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Eating Disorders - Helping a Friend Get Eating Disorder Residential Treatment

Posted Nov 01 2009 12:00am
Helping The Helper: Helping a Friend Get Eating Disorder Residential Treatment

Dos and Don'ts

• Talk with the person when there is plenty of privacy and time for them to talk.
• Express your concerns, but don't become confrontational.
• Be prepared to listen without being overly anxious to get your point across.
• Focus on the symptoms or signs you believe indicate an eating disorder.
• Focus the conversation on your concern for them. That you may believe that he has a problem with eating, body image, or weight management.
• Express your concer about his or her health and well being.
• Let them know that you feel that they may need professional evaluation by someone who understands eating
• Research and be prepared to explain some of the local eating disorder facility available on eating disorders.
• Approach a qualified professional eating disorder inpatient treatment (physician, nurse, counselor) if the person seems to escalate his eating problem to the point that you are scared for them, examples include:
Binging and purging during the day
Passing out or having chest pains
Complaints of severe stomach pains and/or vomiting blood
Voicing suicidal thoughts
• Don't judge or threaten the person.
• Don't be confrontational or label them as sick or crazy.
• Don't try to coach them on weight loss, exercising, or appearance.
• Don't try to diagnose or treat them.
• Don't allow the conversation to become a contest of wills. State the things you see as problems, express your concern and let them know that they may need to have an evaluation. If the conversation comes to a wall or becomes too emotional, end it until anther time.
• Don't promise to keep your observations about their eating problem a secret.
• Don't try to monitor their eating habits or try to get them to eat or not eat.
• Don't set limits on how much time you can give to the person.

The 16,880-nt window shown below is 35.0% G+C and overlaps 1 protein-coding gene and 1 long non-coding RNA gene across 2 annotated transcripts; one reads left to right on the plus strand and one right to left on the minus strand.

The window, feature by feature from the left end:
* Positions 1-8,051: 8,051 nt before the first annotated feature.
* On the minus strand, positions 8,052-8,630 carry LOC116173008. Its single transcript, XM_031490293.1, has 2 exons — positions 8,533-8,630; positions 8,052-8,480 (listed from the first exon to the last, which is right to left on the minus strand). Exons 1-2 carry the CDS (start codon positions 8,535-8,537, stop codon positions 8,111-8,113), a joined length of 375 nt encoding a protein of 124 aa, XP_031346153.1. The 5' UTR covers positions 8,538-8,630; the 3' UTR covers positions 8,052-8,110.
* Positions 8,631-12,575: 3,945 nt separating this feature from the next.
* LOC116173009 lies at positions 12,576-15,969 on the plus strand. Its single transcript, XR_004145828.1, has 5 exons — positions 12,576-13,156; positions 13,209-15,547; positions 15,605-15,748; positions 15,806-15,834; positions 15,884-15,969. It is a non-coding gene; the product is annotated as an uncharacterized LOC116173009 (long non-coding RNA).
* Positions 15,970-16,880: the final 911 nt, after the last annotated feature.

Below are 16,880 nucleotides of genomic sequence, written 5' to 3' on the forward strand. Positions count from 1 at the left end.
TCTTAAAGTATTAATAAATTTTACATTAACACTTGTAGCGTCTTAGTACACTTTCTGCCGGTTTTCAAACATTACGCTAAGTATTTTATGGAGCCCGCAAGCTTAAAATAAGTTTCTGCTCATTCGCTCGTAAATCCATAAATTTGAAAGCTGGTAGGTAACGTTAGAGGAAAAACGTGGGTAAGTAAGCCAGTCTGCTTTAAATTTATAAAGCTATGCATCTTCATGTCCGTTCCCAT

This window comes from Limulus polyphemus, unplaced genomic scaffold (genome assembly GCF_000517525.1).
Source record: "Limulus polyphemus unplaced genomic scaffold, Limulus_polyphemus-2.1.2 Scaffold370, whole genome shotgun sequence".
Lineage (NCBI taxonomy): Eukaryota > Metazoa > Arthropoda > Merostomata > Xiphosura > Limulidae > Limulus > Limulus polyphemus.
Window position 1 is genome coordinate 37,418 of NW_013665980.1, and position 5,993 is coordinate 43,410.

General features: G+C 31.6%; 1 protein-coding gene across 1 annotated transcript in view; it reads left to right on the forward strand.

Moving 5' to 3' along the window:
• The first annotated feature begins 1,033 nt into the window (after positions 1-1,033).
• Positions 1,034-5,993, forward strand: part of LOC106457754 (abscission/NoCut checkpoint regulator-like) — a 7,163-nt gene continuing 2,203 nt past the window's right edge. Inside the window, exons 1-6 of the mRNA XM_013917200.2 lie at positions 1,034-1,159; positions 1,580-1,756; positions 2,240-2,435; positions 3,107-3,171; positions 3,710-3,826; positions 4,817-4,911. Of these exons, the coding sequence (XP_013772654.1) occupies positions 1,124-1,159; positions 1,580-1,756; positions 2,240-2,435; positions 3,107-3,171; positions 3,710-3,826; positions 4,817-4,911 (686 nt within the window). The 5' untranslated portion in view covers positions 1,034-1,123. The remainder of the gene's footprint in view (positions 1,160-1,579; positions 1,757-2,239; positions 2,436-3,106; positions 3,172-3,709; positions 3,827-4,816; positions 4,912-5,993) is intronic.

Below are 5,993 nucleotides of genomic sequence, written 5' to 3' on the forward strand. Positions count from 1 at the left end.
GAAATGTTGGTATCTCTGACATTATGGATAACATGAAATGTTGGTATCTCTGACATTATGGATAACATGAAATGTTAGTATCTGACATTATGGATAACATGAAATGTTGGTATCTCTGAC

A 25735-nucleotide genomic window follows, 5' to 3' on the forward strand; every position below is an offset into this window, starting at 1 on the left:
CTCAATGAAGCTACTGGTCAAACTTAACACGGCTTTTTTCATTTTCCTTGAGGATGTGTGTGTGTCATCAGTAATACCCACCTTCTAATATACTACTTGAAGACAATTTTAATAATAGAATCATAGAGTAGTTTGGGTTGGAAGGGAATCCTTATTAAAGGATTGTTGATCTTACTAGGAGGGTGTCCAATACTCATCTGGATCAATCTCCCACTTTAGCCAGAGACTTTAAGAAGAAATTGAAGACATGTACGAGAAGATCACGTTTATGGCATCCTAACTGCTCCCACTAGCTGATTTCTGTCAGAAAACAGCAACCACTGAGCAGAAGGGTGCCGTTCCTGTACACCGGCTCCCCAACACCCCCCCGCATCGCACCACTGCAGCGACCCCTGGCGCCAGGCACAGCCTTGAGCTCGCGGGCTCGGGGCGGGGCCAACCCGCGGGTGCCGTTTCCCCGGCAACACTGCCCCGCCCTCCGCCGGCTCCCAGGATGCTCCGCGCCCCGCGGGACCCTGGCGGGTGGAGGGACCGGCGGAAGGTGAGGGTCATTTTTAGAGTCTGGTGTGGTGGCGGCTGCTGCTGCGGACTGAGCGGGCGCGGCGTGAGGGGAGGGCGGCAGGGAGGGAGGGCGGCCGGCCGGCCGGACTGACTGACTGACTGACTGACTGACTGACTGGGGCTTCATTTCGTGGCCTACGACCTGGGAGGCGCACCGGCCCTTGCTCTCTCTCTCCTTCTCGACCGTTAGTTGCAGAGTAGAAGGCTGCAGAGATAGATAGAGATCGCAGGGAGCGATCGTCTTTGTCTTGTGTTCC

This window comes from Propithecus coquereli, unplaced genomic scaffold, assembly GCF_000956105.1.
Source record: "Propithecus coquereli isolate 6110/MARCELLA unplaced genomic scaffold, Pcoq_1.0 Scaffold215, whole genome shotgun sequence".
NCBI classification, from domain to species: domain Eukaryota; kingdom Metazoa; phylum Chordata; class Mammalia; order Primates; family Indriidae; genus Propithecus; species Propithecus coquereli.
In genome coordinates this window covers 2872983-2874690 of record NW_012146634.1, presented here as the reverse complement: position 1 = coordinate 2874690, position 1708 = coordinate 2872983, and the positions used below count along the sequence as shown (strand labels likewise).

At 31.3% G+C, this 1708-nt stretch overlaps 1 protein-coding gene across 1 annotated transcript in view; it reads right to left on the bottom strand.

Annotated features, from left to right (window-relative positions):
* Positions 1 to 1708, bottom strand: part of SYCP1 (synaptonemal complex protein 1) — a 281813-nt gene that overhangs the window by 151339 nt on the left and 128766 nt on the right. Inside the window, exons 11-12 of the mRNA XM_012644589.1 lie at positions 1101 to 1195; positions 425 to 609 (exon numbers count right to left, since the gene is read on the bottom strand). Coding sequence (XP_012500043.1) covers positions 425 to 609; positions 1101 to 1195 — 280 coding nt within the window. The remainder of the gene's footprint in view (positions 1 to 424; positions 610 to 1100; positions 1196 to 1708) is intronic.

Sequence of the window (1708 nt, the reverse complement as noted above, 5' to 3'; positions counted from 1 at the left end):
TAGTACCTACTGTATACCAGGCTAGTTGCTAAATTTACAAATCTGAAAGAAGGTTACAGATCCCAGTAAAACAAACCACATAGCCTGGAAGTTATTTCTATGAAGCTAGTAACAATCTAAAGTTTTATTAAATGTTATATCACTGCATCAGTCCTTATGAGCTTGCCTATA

• Don’t wast time pondering the existence of eating disorders, focus on treatment, lifestyle and health.

Helping Students With Eating Problems
Prepared by: Dr. William Kernan, EdD, MPA, CHES
Columbia University Medical Center

Advice for Friends/Helpers
• Remember that she (or he) has the food problem, and it is up to them to find inpatient eating disorder treatment
• Make a pact of complete honesty.
• Be patient, sympathetic, non-judgmental, and a good listener. Let her know that you
care and have her best interests at heart.
• Accept that recovery is a process and does not happen quickly. Help her to be
patient, as well.
• Do not be controlling of her life; you are limited in what you can do to help. You may
need to learn about letting go
• When her behavior affects you, express yourself without placing guilt or blame upon
her. Try not to take her actions personally. Use "I" messages, explaining your
feelings and concerns. You may need to disengage from her to take care of
• Have compassion. Your loved one may be overwhelmed as she gets in touch with
the painful issues underlying the behavior. She will need your love and support at
these times more than ever.
• Always remind yourself that your loved one uses their eating disorder as a
substitute for confronting painful feelings or experiences. Ask what, if anything, you
can do to help. Encourage her to find healthier ways to deal with her pain.
• Do not try to guess what she wants. Encourage her to express her needs. If you
have questions, ask.
• Encourage her to enter an eating disorder facility, keeping in mind that no single
approach to recovery works for everyone. Be available for joint counseling. Be
flexible and open in supporting her to do whatever approaches she chooses. For
example, you may know someone who goes into treatment centers for eating disorders, but your loved one might relate better to another.

•From Bulimia: A Guide to Recovery
by Lindsey Hall and Leigh Cohn
Helping Students With Eating Problems
Prepared by: Dr. William Kernan, EdD, MPA, CHES
Columbia University Medical Center

Approaching Someone You Care About

Here are some things you should think about when approaching someone about
you’re your concern that they may be suffering with an Eating Disorder.

•Be gentle and caring, and be prepared to listen without offering mounds of advice.
You are not the person's therapist, nor should you pretend to be.
•Being a good listener means your ears are open and your mouth is shut, you are
not intervening with "yeah, I know what you mean, that happened to me once
when...." - just listen.

More things to keep in mind…

•If they then finish talking and ask what your thoughts or opinions are about eating disorder treatment facilities, be honest and caring.